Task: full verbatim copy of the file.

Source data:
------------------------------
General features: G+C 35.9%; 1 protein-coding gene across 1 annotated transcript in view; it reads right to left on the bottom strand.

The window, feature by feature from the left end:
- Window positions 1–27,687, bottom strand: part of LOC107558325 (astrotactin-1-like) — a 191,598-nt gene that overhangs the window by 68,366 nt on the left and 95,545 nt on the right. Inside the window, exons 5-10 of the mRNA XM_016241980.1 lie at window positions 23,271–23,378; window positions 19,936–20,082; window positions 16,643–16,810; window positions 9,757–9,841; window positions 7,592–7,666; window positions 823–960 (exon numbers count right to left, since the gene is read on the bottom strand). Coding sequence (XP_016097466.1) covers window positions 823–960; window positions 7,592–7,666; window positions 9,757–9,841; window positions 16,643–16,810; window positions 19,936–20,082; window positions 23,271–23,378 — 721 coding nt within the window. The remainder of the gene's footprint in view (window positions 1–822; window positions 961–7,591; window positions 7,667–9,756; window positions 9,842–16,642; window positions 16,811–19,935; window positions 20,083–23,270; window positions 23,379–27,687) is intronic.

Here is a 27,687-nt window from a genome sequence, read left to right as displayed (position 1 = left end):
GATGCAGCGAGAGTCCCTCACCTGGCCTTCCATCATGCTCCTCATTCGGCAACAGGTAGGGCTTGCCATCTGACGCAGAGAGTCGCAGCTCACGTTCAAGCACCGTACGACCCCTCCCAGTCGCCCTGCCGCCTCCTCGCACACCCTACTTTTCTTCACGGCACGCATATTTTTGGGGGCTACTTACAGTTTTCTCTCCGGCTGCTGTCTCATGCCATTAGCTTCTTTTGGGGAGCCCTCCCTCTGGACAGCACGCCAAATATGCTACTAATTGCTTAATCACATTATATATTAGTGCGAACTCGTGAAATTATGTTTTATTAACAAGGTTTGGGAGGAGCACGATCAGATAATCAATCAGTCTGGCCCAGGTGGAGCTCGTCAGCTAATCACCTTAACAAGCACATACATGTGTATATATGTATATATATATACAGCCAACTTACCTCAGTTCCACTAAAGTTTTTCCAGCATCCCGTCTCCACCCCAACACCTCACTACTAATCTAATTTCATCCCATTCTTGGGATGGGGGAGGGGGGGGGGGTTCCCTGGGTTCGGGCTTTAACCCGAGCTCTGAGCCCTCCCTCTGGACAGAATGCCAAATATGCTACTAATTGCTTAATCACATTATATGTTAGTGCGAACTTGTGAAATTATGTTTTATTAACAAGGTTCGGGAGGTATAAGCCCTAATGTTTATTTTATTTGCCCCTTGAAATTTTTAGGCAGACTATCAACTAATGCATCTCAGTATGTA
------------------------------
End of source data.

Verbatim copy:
General features: G+C 35.9%; 1 protein-coding gene across 1 annotated transcript in view; it reads right to left on the bottom strand.

The window, feature by feature from the left end:
- Window positions 1–27,687, bottom strand: part of LOC107558325 (astrotactin-1-like) — a 191,598-nt gene that overhangs the window by 68,366 nt on the left and 95,545 nt on the right. Inside the window, exons 5-10 of the mRNA XM_016241980.1 lie at window positions 23,271–23,378; window positions 19,936–20,082; window positions 16,643–16,810; window positions 9,757–9,841; window positions 7,592–7,666; window positions 823–960 (exon numbers count right to left, since the gene is read on the bottom strand). Coding sequence (XP_016097466.1) covers window positions 823–960; window positions 7,592–7,666; window positions 9,757–9,841; window positions 16,643–16,810; window positions 19,936–20,082; window positions 23,271–23,378 — 721 coding nt within the window. The remainder of the gene's footprint in view (window positions 1–822; window positions 961–7,591; window positions 7,667–9,756; window positions 9,842–16,642; window positions 16,811–19,935; window positions 20,083–23,270; window positions 23,379–27,687) is intronic.

Here is a 27,687-nt window from a genome sequence, read left to right as displayed (position 1 = left end):
GATGCAGCGAGAGTCCCTCACCTGGCCTTCCATCATGCTCCTCATTCGGCAACAGGTAGGGCTTGCCATCTGACGCAGAGAGTCGCAGCTCACGTTCAAGCACCGTACGACCCCTCCCAGTCGCCCTGCCGCCTCCTCGCACACCCTACTTTTCTTCACGGCACGCATATTTTTGGGGGCTACTTACAGTTTTCTCTCCGGCTGCTGTCTCATGCCATTAGCTTCTTTTGGGGAGCCCTCCCTCTGGACAGCACGCCAAATATGCTACTAATTGCTTAATCACATTATATATTAGTGCGAACTCGTGAAATTATGTTTTATTAACAAGGTTTGGGAGGAGCACGATCAGATAATCAATCAGTCTGGCCCAGGTGGAGCTCGTCAGCTAATCACCTTAACAAGCACATACATGTGTATATATGTATATATATATACAGCCAACTTACCTCAGTTCCACTAAAGTTTTTCCAGCATCCCGTCTCCACCCCAACACCTCACTACTAATCTAATTTCATCCCATTCTTGGGATGGGGGAGGGGGGGGGGGTTCCCTGGGTTCGGGCTTTAACCCGAGCTCTGAGCCCTCCCTCTGGACAGAATGCCAAATATGCTACTAATTGCTTAATCACATTATATGTTAGTGCGAACTTGTGAAATTATGTTTTATTAACAAGGTTCGGGAGGTATAAGCCCTAATGTTTATTTTATTTGCCCCTTGAAATTTTTAGGCAGACTATCAACTAATGCATCTCAGTATGTA